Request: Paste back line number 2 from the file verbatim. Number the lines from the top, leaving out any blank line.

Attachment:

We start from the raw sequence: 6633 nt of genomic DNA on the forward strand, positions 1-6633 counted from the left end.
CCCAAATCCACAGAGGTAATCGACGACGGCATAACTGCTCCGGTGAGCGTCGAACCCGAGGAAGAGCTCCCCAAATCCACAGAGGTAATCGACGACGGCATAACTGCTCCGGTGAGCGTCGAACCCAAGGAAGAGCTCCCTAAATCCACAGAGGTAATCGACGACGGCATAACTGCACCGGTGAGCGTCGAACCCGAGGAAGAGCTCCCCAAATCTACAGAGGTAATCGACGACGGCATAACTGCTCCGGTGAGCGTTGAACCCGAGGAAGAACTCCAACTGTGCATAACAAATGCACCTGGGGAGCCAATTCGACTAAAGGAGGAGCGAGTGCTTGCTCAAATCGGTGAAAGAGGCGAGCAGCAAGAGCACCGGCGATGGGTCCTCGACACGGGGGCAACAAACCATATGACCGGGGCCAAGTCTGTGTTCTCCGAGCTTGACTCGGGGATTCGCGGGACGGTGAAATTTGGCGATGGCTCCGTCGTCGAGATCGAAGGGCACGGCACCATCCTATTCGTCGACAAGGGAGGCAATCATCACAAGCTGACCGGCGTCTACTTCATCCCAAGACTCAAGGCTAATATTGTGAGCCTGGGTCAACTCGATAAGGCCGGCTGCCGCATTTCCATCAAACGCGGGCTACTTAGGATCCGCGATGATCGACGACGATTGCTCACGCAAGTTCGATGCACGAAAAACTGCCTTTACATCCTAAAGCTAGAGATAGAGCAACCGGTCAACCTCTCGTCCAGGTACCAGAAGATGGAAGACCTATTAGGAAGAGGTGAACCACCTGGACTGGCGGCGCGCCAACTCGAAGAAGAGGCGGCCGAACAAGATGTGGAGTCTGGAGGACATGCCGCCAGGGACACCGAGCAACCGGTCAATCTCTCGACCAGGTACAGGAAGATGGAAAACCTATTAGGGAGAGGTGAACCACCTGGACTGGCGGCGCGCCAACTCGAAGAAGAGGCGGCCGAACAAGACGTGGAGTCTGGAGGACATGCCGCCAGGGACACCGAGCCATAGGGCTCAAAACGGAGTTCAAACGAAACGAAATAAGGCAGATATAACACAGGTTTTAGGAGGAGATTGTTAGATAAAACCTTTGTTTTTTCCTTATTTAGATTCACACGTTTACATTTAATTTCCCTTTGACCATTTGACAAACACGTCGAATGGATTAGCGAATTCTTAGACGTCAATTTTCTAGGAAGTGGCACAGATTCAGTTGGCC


CCCAAATCCACAGAGGTAATCGACGACGGCATAACTGCTCCGGTGAGCGTCGAACCCGAGGAAGAGCTCCCCAAATCCACAGAGGTAATCGACGACGGCATAACTGCTCCGGTGAGCGTCGAACCCAAGGAAGAGCTCCCTAAATCCACAGAGGTAATCGACGACGGCATAACTGCACCGGTGAGCGTCGAACCCGAGGAAGAGCTCCCCAAATCTACAGAGGTAATCGACGACGGCATAACTGCTCCGGTGAGCGTTGAACCCGAGGAAGAACTCCAACTGTGCATAACAAATGCACCTGGGGAGCCAATTCGACTAAAGGAGGAGCGAGTGCTTGCTCAAATCGGTGAAAGAGGCGAGCAGCAAGAGCACCGGCGATGGGTCCTCGACACGGGGGCAACAAACCATATGACCGGGGCCAAGTCTGTGTTCTCCGAGCTTGACTCGGGGATTCGCGGGACGGTGAAATTTGGCGATGGCTCCGTCGTCGAGATCGAAGGGCACGGCACCATCCTATTCGTCGACAAGGGAGGCAATCATCACAAGCTGACCGGCGTCTACTTCATCCCAAGACTCAAGGCTAATATTGTGAGCCTGGGTCAACTCGATAAGGCCGGCTGCCGCATTTCCATCAAACGCGGGCTACTTAGGATCCGCGATGATCGACGACGATTGCTCACGCAAGTTCGATGCACGAAAAACTGCCTTTACATCCTAAAGCTAGAGATAGAGCAACCGGTCAACCTCTCGTCCAGGTACCAGAAGATGGAAGACCTATTAGGAAGAGGTGAACCACCTGGACTGGCGGCGCGCCAACTCGAAGAAGAGGCGGCCGAACAAGATGTGGAGTCTGGAGGACATGCCGCCAGGGACACCGAGCAACCGGTCAATCTCTCGACCAGGTACAGGAAGATGGAAAACCTATTAGGGAGAGGTGAACCACCTGGACTGGCGGCGCGCCAACTCGAAGAAGAGGCGGCCGAACAAGACGTGGAGTCTGGAGGACATGCCGCCAGGGACACCGAGCCATAGGGCTCAAAACGGAGTTCAAACGAAACGAAATAAGGCAGATATAACACAGGTTTTAGGAGGAGATTGTTAGATAAAACCTTTGTTTTTTCCTTATTTAGATTCACACGTTTACATTTAATTTCCCTTTGACCATTTGACAAACACGTCGAATGGATTAGCGAATTCTTAGACGTCAATTTTCTAGGAAGTGGCACAGATTCAGTTGGCC